Fascinated by Alexander since childhood and inspired by Greek mythology, Stone dreamed of making Alexander’s story for years. "I had frustrated student fantasies of going back in time with documentary cameras and a small crew to actually film Alexander’s military campaigns," he recalls. "32 years later, I finally had one chance to go back in time and actually recreate the period as best I could."

Alexander producer Moritz Borman was intrigued by the extent to which Stone had delved into Alexander’s mind in his screenplay. "Most of us have some historical knowledge of Alexander," Borman notes, "but don’t know much about the man himself, his soul, his inner workings. Oliver’s script asked where he came from, what were his trials and tribulations, how did his cultural environment form him, what happened when he encountered different cultures and confronted apparently impossible situations. This was not just a history lesson, but a script about a man who all of us could very well relate to today, with many of the themes of our time. The whole story of Alexander just came alive in the script, a truly dramatic and glorious tale."

Serving as historical advisor to Stone was Robin Lane Fox, a fellow of New College, Oxford, whose 1972 biography of Alexander has sold more than a million copies and is considered one of the finest contemporary works on his life. Lane Fox’s encyclopedic knowledge of Alexander’s life provided the filmmaker with information for his screenplay and occasional on-set expertise.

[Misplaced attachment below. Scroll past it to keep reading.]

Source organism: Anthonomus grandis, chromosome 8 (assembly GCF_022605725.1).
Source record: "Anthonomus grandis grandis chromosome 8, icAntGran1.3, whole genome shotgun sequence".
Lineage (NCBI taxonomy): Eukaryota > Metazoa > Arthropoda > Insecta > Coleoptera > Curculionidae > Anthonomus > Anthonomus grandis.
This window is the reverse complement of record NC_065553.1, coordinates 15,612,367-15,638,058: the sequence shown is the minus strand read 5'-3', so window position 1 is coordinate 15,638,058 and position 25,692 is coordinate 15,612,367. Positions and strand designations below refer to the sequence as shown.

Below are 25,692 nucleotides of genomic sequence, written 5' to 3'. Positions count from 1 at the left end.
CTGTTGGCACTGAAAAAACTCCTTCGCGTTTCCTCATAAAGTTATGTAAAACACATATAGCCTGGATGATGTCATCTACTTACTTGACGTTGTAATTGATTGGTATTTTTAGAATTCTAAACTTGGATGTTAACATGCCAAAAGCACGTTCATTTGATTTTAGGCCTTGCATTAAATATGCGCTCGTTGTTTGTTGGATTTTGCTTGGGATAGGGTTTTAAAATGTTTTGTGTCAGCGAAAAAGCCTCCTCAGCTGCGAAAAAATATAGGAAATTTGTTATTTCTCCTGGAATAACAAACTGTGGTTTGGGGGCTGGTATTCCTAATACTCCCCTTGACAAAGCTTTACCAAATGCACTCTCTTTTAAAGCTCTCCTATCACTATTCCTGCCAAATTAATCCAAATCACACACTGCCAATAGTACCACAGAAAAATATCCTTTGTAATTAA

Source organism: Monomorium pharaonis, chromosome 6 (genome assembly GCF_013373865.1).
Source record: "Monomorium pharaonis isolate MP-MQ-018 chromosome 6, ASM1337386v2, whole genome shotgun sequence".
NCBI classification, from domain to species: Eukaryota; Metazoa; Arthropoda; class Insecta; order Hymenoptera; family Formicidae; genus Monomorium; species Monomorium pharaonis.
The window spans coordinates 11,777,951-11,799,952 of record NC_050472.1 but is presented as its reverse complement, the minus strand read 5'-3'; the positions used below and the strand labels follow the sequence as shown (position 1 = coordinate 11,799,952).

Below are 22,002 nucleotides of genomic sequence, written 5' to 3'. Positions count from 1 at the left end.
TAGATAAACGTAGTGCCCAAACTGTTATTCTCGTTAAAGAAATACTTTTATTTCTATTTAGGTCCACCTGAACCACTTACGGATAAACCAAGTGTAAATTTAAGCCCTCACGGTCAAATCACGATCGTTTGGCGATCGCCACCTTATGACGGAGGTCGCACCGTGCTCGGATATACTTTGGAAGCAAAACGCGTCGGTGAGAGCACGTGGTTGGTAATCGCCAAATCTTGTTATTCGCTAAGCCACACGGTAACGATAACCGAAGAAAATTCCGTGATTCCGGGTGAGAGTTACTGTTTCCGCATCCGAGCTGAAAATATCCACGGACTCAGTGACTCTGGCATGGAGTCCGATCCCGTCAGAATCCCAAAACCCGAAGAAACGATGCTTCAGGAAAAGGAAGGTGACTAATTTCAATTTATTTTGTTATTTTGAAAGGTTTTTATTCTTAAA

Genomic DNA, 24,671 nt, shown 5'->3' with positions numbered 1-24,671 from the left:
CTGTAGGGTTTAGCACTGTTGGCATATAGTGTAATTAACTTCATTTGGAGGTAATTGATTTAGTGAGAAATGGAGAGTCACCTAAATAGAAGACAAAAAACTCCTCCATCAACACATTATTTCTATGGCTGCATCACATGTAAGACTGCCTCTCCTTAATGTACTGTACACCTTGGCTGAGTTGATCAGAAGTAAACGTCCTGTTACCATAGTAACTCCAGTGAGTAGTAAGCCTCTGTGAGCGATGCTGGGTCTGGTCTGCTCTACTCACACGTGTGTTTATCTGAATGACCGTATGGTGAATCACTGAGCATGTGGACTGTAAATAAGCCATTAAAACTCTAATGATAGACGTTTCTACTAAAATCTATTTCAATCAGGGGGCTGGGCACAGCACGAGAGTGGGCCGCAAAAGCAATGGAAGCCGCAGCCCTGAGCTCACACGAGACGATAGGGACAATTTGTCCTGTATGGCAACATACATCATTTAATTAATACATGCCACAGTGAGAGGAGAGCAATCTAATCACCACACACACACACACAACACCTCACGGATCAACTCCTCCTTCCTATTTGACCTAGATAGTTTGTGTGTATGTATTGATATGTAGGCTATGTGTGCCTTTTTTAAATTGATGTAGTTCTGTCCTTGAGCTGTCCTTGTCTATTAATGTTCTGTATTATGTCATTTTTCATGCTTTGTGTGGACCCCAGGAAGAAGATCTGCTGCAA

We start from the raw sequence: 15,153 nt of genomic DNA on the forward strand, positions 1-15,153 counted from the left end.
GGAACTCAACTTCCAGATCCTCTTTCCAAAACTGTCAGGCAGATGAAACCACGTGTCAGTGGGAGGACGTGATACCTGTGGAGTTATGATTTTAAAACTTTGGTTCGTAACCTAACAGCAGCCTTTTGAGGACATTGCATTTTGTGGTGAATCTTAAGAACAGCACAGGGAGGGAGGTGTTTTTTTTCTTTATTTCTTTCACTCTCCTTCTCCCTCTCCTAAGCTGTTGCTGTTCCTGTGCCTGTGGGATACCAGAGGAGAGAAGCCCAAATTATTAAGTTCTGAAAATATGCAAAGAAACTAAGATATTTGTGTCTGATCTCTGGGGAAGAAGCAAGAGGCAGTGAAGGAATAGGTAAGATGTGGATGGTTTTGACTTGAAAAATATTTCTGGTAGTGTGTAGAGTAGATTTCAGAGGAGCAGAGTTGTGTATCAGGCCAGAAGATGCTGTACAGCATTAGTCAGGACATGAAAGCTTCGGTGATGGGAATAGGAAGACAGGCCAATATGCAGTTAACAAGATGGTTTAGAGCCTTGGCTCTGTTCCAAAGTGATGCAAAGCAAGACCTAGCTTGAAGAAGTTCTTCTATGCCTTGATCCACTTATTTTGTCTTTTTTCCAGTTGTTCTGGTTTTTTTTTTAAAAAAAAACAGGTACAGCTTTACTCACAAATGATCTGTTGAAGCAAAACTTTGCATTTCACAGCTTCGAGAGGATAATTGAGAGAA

"I first met Oliver three years ago in London," Lane Fox recalls, "and he bombarded me with questions, a process that went on for months. He wanted to understand everything from how Greeks would behave at a dinner party to what Aristotle meant to Alexander.

"I think Oliver’s strength as a historical dramatist is that his mind has a real feel for the character. He has an epic eye and dimension. Oliver has aimed high to present the greatness, and it will surprise historians to the degree to which he’s tried to convey the balance of Alexander’s accomplishments, both good and bad."

Stone’s film is by definition interpretive, as are all works of historical fiction. Alexander lived in ancient times, and even his earliest historians could only take their best guess at the truth. "Cramming every incident of Alexander’s extraordinary life into one feature film would be quite literally impossible," notes Lane Fox, "and there are also mysteries that may never be solved. I understand why Oliver made the decisions to omit certain incidents in Alexander’s life, or to make slight changes in the sequence of events. One of the fascinations about Alexander is the gaps in what we can know – they give such scope for the imagination."

Stone doesn’t see the story of Alexander as belonging solely to the ancient world. "The incredible thing about Alexander was that he knew all of the Greek myths, and then acted them out in his real life. He had a lot of demon drives that modern people have, and one of my hopes is that the movie will bring back some sense of history that there were other times and places, empires that ruled the earth and men who were great dreamers and visionaries. Everyone, especially young people now, should be given a sense of history and the possibility of idealism; that should never be corrupted."